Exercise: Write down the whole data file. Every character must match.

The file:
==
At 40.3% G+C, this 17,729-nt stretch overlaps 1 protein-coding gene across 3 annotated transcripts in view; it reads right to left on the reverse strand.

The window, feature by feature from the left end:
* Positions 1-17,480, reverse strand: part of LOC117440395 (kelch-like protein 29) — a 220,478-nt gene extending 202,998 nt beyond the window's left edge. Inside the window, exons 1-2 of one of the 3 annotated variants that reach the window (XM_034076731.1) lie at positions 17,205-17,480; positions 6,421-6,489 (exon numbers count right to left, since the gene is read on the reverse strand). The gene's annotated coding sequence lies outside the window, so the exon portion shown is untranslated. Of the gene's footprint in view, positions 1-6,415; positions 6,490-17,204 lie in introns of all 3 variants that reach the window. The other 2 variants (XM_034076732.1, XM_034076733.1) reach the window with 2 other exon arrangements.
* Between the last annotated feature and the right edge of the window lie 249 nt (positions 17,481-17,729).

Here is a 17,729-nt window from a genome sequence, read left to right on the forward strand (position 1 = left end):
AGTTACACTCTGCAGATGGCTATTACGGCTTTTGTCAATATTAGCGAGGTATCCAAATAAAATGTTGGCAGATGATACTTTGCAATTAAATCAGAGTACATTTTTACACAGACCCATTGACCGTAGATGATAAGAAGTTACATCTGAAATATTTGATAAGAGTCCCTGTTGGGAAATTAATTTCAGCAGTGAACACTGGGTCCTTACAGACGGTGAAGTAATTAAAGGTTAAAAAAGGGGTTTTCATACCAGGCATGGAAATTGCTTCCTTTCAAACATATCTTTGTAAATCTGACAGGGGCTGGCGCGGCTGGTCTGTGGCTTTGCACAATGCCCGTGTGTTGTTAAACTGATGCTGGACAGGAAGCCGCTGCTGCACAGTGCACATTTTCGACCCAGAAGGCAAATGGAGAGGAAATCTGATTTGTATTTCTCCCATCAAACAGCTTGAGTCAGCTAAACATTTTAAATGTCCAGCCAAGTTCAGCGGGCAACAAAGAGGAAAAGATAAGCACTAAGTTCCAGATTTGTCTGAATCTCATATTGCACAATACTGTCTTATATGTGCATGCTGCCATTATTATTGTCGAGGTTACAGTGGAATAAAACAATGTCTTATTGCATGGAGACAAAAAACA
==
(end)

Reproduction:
At 40.3% G+C, this 17,729-nt stretch overlaps 1 protein-coding gene across 3 annotated transcripts in view; it reads right to left on the reverse strand.

The window, feature by feature from the left end:
* Positions 1-17,480, reverse strand: part of LOC117440395 (kelch-like protein 29) — a 220,478-nt gene extending 202,998 nt beyond the window's left edge. Inside the window, exons 1-2 of one of the 3 annotated variants that reach the window (XM_034076731.1) lie at positions 17,205-17,480; positions 6,421-6,489 (exon numbers count right to left, since the gene is read on the reverse strand). The gene's annotated coding sequence lies outside the window, so the exon portion shown is untranslated. Of the gene's footprint in view, positions 1-6,415; positions 6,490-17,204 lie in introns of all 3 variants that reach the window. The other 2 variants (XM_034076732.1, XM_034076733.1) reach the window with 2 other exon arrangements.
* Between the last annotated feature and the right edge of the window lie 249 nt (positions 17,481-17,729).

Here is a 17,729-nt window from a genome sequence, read left to right on the forward strand (position 1 = left end):
AGTTACACTCTGCAGATGGCTATTACGGCTTTTGTCAATATTAGCGAGGTATCCAAATAAAATGTTGGCAGATGATACTTTGCAATTAAATCAGAGTACATTTTTACACAGACCCATTGACCGTAGATGATAAGAAGTTACATCTGAAATATTTGATAAGAGTCCCTGTTGGGAAATTAATTTCAGCAGTGAACACTGGGTCCTTACAGACGGTGAAGTAATTAAAGGTTAAAAAAGGGGTTTTCATACCAGGCATGGAAATTGCTTCCTTTCAAACATATCTTTGTAAATCTGACAGGGGCTGGCGCGGCTGGTCTGTGGCTTTGCACAATGCCCGTGTGTTGTTAAACTGATGCTGGACAGGAAGCCGCTGCTGCACAGTGCACATTTTCGACCCAGAAGGCAAATGGAGAGGAAATCTGATTTGTATTTCTCCCATCAAACAGCTTGAGTCAGCTAAACATTTTAAATGTCCAGCCAAGTTCAGCGGGCAACAAAGAGGAAAAGATAAGCACTAAGTTCCAGATTTGTCTGAATCTCATATTGCACAATACTGTCTTATATGTGCATGCTGCCATTATTATTGTCGAGGTTACAGTGGAATAAAACAATGTCTTATTGCATGGAGACAAAAAACA